The urban revolution refers to the emergence of urban life and the concomitant transformation of human settlements from simple agrarian-based systems to complex and hierarchical systems of manu- facturing and trade. The term also refers to the present era of metropolitan or megalopolis growth, the development of exurbs, and the explosion of primate or mega-cities.
Archeologist V. Gordon Childe coined the term urban revolution to explain the series of stages in the development of cities that preceded the Industrial Revolution of the nineteenth century. For Childe, the first revolution the ‘‘Agricultural Revolution’’ occurred when hunting and gathering societies mastered the skill of food production and began to live in stable and sedentary groups. The second revolution the Urban Revolution began during the fourth and third millennia bce in the civilizations of Mesopotamia and the Near East. The urban revolution ushered in a new era of population growth, complex urban development, and the development of such institutions as the bureaucratic state, warfare, architecture, and writing.
For Henri Lefebvre (2003), the urban revolution not only signifies a long historical shift from an agricultural to an industrial to an urban world, but also refers to a shift in the internal organization of the city, from the political city of pre-medieval times to the mercantile, then industrial, city to the present phase, where the ‘‘urban’’ becomes a global trend. Today, many scholars use the term urban revolution to connote profound changes in the social organization of societies, but they disagree over the conceptualization, causes, and trajectory of the change.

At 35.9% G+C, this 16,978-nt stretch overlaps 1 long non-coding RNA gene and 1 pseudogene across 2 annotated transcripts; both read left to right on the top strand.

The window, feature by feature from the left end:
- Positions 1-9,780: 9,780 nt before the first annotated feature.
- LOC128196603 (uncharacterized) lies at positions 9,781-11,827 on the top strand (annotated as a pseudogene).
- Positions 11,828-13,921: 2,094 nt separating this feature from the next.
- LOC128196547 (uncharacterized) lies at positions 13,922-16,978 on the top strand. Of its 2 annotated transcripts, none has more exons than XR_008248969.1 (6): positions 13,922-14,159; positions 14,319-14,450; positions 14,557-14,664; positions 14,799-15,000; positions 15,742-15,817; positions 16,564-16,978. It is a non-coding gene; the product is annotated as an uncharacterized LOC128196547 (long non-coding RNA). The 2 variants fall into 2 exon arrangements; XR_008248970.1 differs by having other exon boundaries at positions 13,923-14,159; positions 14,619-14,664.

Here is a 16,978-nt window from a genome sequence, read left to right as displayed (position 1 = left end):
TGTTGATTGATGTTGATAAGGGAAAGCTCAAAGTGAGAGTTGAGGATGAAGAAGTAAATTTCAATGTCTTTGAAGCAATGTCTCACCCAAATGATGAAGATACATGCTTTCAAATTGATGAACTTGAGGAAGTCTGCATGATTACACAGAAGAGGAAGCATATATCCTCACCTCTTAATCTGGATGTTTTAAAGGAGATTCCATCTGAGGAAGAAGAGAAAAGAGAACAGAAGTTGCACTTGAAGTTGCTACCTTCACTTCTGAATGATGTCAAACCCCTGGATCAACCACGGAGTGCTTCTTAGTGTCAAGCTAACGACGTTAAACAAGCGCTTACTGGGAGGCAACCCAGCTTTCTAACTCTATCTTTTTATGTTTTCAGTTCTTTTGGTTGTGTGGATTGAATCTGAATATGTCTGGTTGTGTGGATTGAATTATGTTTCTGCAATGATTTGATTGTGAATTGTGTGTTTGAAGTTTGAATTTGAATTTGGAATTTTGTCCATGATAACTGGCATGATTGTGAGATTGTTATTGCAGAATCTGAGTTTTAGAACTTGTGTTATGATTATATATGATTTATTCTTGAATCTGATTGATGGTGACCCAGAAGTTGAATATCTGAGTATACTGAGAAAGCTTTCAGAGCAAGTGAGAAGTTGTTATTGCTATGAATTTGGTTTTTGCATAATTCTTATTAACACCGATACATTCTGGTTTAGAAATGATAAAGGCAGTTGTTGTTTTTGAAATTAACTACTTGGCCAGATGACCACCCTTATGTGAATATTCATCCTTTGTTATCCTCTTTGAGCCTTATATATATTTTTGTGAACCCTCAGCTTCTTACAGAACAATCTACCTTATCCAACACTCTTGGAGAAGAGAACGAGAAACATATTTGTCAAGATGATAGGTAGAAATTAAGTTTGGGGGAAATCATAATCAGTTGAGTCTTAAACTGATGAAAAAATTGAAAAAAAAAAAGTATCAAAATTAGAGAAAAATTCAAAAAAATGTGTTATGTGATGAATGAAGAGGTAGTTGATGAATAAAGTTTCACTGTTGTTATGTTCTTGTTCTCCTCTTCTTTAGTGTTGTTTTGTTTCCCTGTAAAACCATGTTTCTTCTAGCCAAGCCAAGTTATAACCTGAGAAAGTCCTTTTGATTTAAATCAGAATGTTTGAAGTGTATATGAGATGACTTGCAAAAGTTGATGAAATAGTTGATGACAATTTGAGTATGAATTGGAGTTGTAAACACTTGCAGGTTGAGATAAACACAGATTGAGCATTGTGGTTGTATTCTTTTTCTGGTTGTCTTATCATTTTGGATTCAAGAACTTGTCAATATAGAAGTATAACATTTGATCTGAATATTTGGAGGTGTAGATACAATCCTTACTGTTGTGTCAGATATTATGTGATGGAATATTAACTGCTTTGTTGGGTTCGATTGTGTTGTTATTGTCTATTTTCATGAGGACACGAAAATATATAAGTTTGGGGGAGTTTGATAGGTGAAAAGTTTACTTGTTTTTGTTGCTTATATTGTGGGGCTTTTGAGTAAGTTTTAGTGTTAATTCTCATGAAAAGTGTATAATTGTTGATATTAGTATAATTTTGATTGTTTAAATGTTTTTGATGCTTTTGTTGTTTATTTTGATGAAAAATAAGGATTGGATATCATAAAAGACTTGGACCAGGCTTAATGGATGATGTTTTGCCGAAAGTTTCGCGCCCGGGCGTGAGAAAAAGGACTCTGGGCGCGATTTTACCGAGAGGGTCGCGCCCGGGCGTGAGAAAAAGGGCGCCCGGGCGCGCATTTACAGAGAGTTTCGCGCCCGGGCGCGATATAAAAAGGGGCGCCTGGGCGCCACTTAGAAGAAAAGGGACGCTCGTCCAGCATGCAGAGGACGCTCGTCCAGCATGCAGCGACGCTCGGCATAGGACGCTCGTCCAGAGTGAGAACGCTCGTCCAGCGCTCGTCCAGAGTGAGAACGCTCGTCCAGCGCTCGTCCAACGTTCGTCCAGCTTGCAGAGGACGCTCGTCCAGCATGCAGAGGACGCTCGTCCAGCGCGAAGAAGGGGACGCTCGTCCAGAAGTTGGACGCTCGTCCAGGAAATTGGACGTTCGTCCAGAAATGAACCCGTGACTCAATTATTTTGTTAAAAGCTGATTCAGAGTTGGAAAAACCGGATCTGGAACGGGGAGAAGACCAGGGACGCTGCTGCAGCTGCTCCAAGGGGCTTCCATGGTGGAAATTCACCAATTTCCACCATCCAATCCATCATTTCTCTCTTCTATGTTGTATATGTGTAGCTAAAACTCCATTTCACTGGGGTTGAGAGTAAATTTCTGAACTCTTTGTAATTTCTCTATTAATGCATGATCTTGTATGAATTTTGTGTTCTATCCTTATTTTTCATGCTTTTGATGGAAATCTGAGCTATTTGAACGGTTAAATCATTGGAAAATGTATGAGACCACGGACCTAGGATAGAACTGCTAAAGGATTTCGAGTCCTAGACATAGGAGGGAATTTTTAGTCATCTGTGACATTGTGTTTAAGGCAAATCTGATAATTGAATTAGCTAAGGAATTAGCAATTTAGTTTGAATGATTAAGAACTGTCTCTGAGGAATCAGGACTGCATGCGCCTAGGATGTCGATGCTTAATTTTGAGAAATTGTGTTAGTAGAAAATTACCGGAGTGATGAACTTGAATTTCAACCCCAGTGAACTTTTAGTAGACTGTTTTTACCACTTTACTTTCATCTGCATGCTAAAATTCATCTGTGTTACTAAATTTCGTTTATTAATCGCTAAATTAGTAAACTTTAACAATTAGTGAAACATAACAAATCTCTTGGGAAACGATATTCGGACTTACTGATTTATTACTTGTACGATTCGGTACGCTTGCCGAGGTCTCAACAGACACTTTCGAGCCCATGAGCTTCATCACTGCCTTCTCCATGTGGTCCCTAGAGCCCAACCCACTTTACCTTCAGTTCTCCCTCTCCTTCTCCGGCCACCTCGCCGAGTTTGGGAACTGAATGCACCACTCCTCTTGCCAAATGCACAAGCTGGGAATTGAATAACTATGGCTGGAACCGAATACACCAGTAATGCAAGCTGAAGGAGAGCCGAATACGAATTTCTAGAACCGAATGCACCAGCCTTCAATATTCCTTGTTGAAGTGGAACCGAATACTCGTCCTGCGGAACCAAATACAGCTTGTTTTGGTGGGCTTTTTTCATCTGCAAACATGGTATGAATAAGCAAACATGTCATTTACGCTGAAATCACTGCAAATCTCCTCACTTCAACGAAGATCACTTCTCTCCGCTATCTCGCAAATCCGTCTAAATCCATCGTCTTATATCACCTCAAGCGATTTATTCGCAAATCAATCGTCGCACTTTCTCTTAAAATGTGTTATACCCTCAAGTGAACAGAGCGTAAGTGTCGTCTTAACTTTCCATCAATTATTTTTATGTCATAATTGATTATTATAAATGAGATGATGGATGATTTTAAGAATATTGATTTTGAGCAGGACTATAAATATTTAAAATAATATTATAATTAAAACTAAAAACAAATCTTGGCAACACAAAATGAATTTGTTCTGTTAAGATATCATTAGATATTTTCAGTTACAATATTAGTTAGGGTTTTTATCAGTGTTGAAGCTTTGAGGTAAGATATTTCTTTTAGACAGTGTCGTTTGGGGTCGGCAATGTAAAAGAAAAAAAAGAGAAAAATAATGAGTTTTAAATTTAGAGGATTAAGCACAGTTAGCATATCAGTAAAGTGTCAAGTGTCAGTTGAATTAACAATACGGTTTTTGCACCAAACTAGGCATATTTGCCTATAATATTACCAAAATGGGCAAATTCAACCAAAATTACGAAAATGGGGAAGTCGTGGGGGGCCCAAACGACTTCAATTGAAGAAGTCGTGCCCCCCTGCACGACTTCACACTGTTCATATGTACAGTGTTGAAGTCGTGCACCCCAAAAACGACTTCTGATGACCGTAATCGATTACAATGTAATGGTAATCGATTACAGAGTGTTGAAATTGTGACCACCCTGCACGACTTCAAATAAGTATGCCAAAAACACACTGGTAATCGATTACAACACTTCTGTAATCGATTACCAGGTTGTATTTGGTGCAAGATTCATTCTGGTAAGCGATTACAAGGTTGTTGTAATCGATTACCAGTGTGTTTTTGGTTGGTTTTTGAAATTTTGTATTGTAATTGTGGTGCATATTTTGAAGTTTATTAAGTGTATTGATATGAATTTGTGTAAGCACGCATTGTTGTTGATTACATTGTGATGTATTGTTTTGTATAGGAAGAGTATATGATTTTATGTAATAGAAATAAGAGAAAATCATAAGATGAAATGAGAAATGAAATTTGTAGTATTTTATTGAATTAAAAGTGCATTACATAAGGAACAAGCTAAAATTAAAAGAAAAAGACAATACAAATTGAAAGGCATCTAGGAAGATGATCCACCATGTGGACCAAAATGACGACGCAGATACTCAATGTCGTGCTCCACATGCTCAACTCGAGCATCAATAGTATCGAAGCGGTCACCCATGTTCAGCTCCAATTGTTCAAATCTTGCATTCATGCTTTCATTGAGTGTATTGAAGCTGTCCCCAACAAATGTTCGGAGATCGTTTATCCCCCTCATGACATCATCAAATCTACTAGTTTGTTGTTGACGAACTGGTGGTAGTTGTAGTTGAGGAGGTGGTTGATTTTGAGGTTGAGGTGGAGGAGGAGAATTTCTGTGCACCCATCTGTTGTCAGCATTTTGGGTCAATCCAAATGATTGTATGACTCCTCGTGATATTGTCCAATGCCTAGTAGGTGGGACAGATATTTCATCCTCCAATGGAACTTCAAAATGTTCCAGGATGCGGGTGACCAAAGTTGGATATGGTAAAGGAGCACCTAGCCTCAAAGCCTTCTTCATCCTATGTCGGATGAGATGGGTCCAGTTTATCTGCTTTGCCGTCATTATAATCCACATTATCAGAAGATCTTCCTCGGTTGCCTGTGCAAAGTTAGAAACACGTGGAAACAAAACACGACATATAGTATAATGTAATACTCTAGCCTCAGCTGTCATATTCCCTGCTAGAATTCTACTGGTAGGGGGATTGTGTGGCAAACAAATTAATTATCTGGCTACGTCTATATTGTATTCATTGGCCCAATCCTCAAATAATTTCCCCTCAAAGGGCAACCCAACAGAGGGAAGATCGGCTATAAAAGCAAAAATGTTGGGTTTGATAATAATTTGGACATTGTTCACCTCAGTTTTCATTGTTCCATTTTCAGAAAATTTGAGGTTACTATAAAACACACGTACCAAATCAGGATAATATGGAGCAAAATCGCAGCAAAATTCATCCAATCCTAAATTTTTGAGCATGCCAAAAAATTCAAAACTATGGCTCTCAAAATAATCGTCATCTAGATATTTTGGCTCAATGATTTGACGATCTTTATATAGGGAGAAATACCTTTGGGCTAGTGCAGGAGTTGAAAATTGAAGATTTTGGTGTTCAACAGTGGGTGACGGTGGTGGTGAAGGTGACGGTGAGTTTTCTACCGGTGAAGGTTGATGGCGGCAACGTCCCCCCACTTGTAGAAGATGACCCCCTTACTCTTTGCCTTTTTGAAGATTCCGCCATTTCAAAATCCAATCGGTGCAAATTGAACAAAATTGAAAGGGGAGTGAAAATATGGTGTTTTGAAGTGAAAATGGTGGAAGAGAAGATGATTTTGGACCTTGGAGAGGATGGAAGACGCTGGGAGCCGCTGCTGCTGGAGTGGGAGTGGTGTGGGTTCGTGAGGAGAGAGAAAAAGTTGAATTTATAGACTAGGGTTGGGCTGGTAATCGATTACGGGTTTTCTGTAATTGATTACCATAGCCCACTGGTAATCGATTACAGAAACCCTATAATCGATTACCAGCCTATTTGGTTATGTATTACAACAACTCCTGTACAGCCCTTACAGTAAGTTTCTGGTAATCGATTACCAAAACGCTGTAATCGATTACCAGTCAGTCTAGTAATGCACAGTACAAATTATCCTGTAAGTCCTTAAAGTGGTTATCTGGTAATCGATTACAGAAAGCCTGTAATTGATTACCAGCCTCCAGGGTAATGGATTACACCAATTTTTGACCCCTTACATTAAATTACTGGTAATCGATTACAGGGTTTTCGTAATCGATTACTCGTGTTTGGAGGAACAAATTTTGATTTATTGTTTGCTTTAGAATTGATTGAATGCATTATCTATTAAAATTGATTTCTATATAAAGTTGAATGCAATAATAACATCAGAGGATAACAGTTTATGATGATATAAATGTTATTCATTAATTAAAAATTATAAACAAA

In his essay The urban revolution Childe (1950) described the features of early communities in Mesopotamia that marked the beginning of urban settlements. A key feature of the first cities was their immense population size, up to 20,000 residents; their dense geographic concentration; production of an agricultural surplus; and a specialized labor force and system of governance.
Today, scholars argue that there is not one urban revolution but several. A ‘‘Second Urban Revolution,’’ for example, began about 1750 as the Industrial Revolution generated rapid urban growth in Europe. The economy, physical form, and culture of cities changed dramatically as feudal power broke down and trade and travel increased. Increasing size, density, and diversity of cities combined with the growth of commerce to make urban life more rational, anonymous, and depersonalized.